On 29 January 2005, someone thought they saw a tiger in Sariska National Park. If so, it could be the last one ever spotted in the lovely dry forest in Rajasthan. While Rajesh Gopal, director of Project Tiger, believed the reserve's reputed 20-odd tigers had simply wandered off, the police arrested a local poaching gang who confessed to killing 10 tigers between 2002 and 2004, five of them during the 2004 monsoon. Infebruary, an investigative committee, including conservationists Valmik Thapar and Belinda Wright, concluded that Sariska's tigers had been "completely wiped out by poachers." On 1 April, Arun Sen, Rajasthan's chief wildlife warden, was suspended along with seven other officials. This is the most public catastrophe ever to afflict Project Tiger, and it has sparked a national alarm.

Ranthambore
In 2002, one observer reported seeing 17 different tigers in Ranthambore in a single day, but earlier this year the investigating committee reported"a definite decline in sightings between October 2004 and March 2005." Suspecting the loss of 12 tigers, it declared a "red alert",calling for the "sealing" of the park's borders against encroachment and the appointment of 100 more guards.

Panna
In January, the Madhya Pradesh Forest Department census reported at least 30 tigers in Panna. In fact, there may be fewer than 5. Between 1995 and 2004, Panna was the subject of a world-class scientific study by Dr Raghu Chundawat, one of India's few qualified tiger biologists. Until 2002, he documented a steady rise in tiger density in thepark, gathering photographic and radio telemetry evidence of a population peakof some 34 tigers. But in March, he revealed that in the past two years, 9 of the 11 breeding females and 21 mature cubs had disappeared. When he informed the authorities, they barred him from the park.

Other crisis zones
Kanha, in Madhya Pradesh, is supposed tohave more than 100 tigers, but illegal wood gatherers are everywhere and observers now doubt tigersnumbers exceed 40. In Bandhavgarh, sightings are frequent but two of the three best-known males have disappeared, and one was definitely poached. Investigators recently found a road being built in the park of which even the director claimed to be unaware. It is feared Pench in Maharashtra has lost five tigers in three months. Last year, a gang of 40 poachers from Madhya Pradesh was caught in Nagarahole in Karnataka. They had snared a male tiger that later died.

Tiger Statistics
  • India's 'official' tiger population is 3,642, but many experts fear it is much lower and falling.
  • Before the latest crisis, The Wildlife Protection Society of India alone had documented the slaughter of 719 tigers in 10 years. The undocumented cases can only be guessed at.
  • The Environmental Investigation Agency has evidence that poaching is now nationwide, co-ordinated and linked to markets outside India.
  • Not one of India's 28 ProjectTiger reserves is secure. Outside reserves, tigers have little if any protection.
  • Project Tiger has a current annual budget of 3.7 million

Anti-science culture
  • India's Ministry of Environment and Forests doesn't know how many tigers are missing nor how many there were in the first place. In Panna it 'counted' six 'males' within the known home range of a single tiger.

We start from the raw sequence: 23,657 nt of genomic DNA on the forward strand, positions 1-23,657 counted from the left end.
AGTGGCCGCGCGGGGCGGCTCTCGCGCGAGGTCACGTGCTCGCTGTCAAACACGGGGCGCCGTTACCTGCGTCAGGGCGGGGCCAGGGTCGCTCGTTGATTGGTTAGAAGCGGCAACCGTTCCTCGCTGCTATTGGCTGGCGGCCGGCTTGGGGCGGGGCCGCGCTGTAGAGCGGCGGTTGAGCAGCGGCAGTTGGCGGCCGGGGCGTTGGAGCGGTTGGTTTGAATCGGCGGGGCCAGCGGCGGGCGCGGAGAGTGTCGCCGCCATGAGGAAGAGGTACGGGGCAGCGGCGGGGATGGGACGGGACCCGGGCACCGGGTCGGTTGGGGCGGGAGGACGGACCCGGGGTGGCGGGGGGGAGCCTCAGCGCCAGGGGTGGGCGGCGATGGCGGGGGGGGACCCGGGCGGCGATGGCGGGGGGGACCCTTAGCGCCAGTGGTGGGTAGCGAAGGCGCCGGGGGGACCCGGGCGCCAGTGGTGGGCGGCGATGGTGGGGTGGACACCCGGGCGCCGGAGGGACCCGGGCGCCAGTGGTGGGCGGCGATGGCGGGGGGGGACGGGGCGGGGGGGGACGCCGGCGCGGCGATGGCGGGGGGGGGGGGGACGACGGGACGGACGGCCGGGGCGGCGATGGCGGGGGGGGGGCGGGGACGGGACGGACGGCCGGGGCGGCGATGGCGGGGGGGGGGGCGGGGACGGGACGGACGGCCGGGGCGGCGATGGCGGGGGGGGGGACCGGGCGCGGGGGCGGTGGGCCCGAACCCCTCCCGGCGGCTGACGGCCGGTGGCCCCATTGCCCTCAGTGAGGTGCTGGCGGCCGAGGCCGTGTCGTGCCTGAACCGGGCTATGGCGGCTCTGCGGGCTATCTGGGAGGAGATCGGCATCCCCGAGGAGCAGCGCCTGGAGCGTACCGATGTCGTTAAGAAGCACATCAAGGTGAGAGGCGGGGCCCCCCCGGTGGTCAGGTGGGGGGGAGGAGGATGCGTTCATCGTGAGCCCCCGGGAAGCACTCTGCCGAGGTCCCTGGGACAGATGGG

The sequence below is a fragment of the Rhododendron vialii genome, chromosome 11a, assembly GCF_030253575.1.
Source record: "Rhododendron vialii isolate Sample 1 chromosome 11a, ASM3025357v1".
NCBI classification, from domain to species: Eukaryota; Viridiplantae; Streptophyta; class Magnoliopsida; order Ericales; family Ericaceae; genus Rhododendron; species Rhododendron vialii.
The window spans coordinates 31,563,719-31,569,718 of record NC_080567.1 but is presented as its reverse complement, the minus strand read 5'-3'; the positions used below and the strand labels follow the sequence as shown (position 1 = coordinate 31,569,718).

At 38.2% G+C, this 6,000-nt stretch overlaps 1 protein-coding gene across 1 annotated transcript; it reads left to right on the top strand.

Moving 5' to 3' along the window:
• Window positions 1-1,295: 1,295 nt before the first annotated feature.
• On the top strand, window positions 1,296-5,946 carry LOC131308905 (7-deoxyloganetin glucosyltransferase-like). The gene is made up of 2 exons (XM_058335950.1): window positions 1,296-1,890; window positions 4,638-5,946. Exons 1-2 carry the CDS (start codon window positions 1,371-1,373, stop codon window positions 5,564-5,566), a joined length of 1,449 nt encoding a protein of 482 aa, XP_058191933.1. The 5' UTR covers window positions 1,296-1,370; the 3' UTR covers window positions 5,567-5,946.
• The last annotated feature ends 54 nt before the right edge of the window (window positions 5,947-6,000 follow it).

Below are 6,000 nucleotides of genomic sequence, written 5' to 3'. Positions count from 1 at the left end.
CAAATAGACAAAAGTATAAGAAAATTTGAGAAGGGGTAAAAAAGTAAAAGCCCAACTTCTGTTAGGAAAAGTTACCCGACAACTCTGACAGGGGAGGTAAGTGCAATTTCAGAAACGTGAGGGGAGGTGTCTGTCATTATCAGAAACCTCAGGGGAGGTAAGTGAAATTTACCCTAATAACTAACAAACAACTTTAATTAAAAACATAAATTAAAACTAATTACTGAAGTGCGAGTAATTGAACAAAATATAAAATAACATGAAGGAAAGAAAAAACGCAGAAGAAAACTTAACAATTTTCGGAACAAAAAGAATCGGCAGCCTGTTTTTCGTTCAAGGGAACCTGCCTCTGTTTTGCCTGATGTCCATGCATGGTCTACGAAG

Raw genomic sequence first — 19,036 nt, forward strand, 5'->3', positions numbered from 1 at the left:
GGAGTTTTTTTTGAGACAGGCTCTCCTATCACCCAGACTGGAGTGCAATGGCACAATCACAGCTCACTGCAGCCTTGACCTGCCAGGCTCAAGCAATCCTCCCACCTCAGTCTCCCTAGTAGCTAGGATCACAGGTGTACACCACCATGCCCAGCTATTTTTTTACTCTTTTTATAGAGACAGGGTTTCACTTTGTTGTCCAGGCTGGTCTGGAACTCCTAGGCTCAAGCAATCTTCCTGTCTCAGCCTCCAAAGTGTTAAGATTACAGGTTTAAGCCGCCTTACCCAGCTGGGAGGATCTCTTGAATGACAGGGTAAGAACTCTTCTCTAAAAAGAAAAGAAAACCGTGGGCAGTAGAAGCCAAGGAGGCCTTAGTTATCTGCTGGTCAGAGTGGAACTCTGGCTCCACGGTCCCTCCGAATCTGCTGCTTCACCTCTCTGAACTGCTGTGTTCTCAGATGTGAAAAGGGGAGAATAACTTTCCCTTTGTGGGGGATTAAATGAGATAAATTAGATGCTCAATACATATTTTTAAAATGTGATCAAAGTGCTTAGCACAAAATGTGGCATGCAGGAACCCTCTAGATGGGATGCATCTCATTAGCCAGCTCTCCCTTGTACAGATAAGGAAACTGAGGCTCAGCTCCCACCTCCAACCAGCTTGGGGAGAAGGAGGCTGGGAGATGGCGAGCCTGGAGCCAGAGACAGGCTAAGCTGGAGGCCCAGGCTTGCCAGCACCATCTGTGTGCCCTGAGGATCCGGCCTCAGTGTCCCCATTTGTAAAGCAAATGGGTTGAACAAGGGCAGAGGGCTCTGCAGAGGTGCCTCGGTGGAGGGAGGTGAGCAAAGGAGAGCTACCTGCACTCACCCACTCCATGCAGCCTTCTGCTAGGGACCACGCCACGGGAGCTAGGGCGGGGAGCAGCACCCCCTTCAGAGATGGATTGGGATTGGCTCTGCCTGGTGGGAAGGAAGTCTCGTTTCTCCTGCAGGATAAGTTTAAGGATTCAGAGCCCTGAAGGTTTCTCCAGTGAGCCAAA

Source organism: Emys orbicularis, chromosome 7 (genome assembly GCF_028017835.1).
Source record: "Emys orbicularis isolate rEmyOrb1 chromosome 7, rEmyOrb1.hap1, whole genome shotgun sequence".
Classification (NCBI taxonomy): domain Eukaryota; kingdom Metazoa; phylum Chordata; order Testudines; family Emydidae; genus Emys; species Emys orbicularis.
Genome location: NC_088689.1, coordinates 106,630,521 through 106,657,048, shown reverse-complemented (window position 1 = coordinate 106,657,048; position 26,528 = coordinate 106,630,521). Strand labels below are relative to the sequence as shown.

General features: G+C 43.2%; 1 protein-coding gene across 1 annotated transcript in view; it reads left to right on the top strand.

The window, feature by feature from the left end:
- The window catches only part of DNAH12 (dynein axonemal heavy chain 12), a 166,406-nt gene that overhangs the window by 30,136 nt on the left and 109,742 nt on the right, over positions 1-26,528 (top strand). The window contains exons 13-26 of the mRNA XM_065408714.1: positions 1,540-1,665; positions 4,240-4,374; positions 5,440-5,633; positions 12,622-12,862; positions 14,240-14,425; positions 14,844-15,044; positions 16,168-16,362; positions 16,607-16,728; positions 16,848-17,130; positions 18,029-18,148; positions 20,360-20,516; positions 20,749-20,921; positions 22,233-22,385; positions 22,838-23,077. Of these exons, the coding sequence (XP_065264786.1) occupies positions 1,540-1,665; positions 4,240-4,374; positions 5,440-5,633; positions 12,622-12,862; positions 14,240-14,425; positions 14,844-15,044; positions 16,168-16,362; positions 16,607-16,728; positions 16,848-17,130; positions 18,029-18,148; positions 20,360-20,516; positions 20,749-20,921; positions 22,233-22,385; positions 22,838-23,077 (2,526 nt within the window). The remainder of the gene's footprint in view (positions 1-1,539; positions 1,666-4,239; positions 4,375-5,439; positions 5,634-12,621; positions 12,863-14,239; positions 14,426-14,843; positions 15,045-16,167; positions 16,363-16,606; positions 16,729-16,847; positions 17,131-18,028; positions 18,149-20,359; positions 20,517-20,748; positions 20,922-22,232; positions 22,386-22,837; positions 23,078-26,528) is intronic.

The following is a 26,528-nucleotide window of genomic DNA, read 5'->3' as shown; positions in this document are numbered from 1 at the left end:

• According to Dr Ullas Karanth, Indias only other world-renowned tiger biologist, millions of rupees spent on official "so-called wildlife research have not produced even a dozen articles in peer-reviewed international journal in three decades."
  • The government's director of wildlife preservation recently announced a ban on radio-telemetry, bird-banding and other standard wildlife monitoring tools.
  • "If he was in charge of telecomuncations instead of wildlife, he would probably try to ban telephones, wireless sets and computers, " Karanth commented.

You could also have a look at this article about related issues in the Sundarbans - said to be the largest remining tiger population:
http://timesofindia.indiatimes.com/a...ow/1180364.cms


Feeble Enforcement
In January, police in Delhi seized a huge haul of leopard, tiger and otter skins from gang members involved with the most notorious tiger-parts smuggler Sansar Chand.

Chand is wanted in connection with 100 wilidlife crime cases. His wife Rani and nephew Pritam are in jail on skin-smuggling charges, yet he remains free. He was firstinddicted in 1974, aged 18.

Police referred the January case to the chief wildlife warden of Delhi, who has so far failed to prosecute or involve the Central Bureau of Investigation, despite the gang's international connections. Wildlife enforcement remains stymied at the local level.

Since the publication of this article, Sansar Chand has been indicted under the Maharashtra Control of Organised Crime Act (MCOCA) for which bail is not available; it looks as though this may result in real action. Check the Times of India site at http://timesofindia.indiatimes.com/search.cms for the latest details

Census to start
India's Prime Minister Manmohan Singh has set up a Special TaskForce but it is weighted in favour of politicians interested in tribal rights - a very different agenda.

Project Tiger has agreed a new,independently scrutinised tiger census to begin in November 2005. Thiis good news, but meny conservationists doubt it will get accurate results because of the ban on radio telemetry and other standard monitoring tools (see Anti-science culture, above).